What I Learned in 10 Minutes of Being a Hiring Manager
Disclaimer: The views expressed here are entirely my own. Any general examples referred to are entirely hypothetical or based on typical resume and job application tropes.
I recently had the privilege of being on the receiving end of job applications. I seemed to have taken a lot of application knowledge for granted, as this was an incredibly enlightening experience. I thought I’d share what I gleaned, though this is no way earth-shattering and likely to be found in numerous places online. What I’d like to emphasize is that I realized all this within 10 minutes, so imagine what seasoned hiring managers must feel. If you want your application to stand out, put yourselves in the shoes of the person on the other end. Hopefully this article helps you do that.
Let me help you get in the head of a hiring manager. They’re an employee. They need to get their other work done, they need to narrow down the applicant pool to a select few as quickly as possible, and they need to make sure they pick the best applicants. Time is of the essence, and anyone who rises above the rest will be contacted quickly. Everyone else? They won’t be so lucky.
The hiring manager will be looking at application after application, resume after resume, cover letter after cover letter. You have a B.S. in Computer Science? Good, so do the other 50 applicants. You claim to have experience in the relevant skill set? That’s great, but how can they verify that claim? You’re a “hard worker”? I think you get the point.
You might be the hardest worker, the smartest mind, the best leader of the whole applicant pool, but that isn’t worth a damn thing if you can’t communicate.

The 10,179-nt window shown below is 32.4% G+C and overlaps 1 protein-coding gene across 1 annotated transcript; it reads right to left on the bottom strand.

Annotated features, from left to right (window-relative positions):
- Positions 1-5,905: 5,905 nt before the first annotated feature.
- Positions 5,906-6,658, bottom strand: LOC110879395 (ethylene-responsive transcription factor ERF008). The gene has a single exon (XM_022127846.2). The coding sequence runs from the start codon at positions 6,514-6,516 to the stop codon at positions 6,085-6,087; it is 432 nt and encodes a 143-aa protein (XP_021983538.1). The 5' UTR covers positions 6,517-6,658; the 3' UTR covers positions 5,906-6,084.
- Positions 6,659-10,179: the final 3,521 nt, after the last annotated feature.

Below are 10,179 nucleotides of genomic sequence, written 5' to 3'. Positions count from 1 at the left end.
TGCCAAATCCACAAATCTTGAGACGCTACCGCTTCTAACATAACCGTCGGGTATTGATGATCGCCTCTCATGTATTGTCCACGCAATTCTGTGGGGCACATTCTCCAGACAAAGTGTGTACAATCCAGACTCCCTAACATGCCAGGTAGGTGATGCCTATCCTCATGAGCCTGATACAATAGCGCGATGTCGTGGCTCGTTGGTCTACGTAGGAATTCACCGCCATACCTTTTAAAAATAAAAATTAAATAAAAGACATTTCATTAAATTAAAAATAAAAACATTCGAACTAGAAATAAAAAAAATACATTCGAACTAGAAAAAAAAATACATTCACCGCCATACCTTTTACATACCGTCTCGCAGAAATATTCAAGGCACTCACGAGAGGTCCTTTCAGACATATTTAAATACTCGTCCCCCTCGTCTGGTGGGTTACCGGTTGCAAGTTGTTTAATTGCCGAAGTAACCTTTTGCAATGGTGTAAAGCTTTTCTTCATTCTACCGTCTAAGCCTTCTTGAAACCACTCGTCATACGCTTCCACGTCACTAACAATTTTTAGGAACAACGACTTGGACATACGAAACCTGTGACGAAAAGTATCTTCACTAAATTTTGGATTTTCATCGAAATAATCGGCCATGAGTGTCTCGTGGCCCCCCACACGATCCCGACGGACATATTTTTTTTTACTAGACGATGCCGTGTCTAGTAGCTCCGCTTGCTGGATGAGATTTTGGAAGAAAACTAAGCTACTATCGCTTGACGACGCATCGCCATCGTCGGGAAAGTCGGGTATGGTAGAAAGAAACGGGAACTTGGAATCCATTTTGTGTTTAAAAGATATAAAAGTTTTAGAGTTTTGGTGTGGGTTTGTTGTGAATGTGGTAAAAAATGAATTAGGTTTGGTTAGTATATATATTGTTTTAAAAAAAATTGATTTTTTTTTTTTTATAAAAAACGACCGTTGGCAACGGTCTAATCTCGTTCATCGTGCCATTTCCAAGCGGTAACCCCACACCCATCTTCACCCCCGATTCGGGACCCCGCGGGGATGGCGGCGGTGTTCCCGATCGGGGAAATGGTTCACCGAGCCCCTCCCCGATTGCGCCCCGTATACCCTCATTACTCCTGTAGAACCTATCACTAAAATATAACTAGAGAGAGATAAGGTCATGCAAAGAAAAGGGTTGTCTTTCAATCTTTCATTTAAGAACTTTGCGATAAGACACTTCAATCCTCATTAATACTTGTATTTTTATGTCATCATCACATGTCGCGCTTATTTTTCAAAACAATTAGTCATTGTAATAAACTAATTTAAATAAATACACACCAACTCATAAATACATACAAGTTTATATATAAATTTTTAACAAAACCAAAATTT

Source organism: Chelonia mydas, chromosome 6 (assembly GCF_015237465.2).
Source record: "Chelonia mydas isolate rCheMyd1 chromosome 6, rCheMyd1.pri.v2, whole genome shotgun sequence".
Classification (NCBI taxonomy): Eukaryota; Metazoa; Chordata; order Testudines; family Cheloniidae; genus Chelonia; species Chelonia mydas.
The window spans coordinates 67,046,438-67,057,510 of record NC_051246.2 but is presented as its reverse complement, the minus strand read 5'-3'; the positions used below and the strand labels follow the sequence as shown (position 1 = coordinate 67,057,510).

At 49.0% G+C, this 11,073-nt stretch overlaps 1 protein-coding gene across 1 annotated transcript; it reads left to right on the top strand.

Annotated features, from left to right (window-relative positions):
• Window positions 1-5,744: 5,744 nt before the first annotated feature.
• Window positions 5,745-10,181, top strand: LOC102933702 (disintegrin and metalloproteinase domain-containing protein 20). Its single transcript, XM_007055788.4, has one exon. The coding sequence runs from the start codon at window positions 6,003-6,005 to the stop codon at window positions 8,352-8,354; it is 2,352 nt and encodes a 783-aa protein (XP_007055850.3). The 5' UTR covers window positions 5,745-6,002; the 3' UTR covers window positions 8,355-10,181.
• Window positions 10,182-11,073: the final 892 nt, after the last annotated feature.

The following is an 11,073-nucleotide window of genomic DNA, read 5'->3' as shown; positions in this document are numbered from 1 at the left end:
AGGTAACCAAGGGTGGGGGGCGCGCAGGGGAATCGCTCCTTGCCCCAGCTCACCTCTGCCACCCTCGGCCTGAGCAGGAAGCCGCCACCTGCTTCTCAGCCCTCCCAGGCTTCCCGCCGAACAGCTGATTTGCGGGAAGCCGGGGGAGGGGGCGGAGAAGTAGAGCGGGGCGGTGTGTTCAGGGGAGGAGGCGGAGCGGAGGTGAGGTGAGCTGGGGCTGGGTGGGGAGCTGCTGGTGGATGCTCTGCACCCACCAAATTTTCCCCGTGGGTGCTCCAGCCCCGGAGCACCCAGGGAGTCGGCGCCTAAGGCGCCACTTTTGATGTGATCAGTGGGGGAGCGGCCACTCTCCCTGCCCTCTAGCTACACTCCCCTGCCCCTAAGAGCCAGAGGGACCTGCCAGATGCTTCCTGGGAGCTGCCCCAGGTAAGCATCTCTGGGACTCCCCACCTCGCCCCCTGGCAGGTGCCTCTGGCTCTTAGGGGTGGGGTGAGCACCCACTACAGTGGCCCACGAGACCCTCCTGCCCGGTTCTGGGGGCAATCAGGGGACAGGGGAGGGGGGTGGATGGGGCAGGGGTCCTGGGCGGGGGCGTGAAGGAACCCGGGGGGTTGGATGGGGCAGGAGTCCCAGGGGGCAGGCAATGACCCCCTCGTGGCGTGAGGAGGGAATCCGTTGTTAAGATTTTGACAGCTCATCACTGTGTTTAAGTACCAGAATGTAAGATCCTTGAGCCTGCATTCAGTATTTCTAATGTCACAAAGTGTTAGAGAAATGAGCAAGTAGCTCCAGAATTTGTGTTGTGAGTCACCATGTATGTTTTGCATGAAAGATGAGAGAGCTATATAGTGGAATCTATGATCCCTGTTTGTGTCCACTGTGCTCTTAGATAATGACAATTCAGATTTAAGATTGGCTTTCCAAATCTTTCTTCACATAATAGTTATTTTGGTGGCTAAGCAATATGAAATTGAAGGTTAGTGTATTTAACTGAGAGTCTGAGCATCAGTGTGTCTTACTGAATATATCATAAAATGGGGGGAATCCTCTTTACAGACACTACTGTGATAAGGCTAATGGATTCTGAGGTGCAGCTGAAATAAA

What is the hiring manager looking for? An application that sticks out. Someone that they are excited to talk to, someone who is excited about this opportunity. You, the applicant, need to stick out. A cookie-cutter resume and a same-as-everyone-else cover letter is not going to be effective. You need to present yourself as well as you can, as quickly as you can, and as concisely as you can.
Dos: HAVE ONE. Please. 1–2 pages, in PDF format, no spelling or grammar mistakes. If you struggle with creativity, then at the very least look up a standard resume format to visually break up different sections. If you can, you will benefit greatly from having a unique resume format. As an example, I’ve seen an instance where a baker sent in a cake to a bakery, with the resume written in frosting. Do something to set yourself apart.
Don’ts: Do not submit a text wall. No one wants to read that, least of all someone who just looked at 27 other resumes. Do not simply fill out information on a website, as a number of the job board websites put it into a rather unsightly sham of a resume. A poorly formatted, overly textual, non-PDF resume is a quick and easy way to piss off a hiring manager.
Your resume is your highlight reel, not a play-by-play.
Keep it to the point. Instead of 10 bullet points outlining the timeline of your project, write 3 short statements explaining what you yourself contributed. Talk about the details obsessively when you land the interview, not when you’re writing the resume.
The Cover Letter
Dos: If there is an option to attach or submit one, take advantage of it. Again, keep it short and to the point (3 paragraphs at most). If you have a website or other material to link to, this is a fantastic place to highlight it (more on that later). A good cover letter can be the extra push for your application.
Don’ts: If there is an option to attach or submit one and you don’t do it, your lack of effort will be noticed. Trust me. Rehashing your resume and making spelling or grammar mistakes here will also hurt your chances further. A cover letter that isn’t specific to the job is also incredibly noticeable and does not reflect well on you.
The Extra Mile
Be the animator who made a short film and shared it. Be the video game programmer who submits a video game resume. If you can in any way demonstrate or prove your abilities, you will set yourself apart immediately. Are you a web developer? Send a website you’ve built, who cares about the resume! Are you a hardware engineer? Concisely explain how you used 555 timers and IRF510 FETs to create a power supply, with PCBs ready to bring in for the interview. This extra content is by and large the easiest and most effective way to stand out and be noticed. The best applicant is someone who can already do the job. You know you can do it, but the hiring manager sure doesn’t.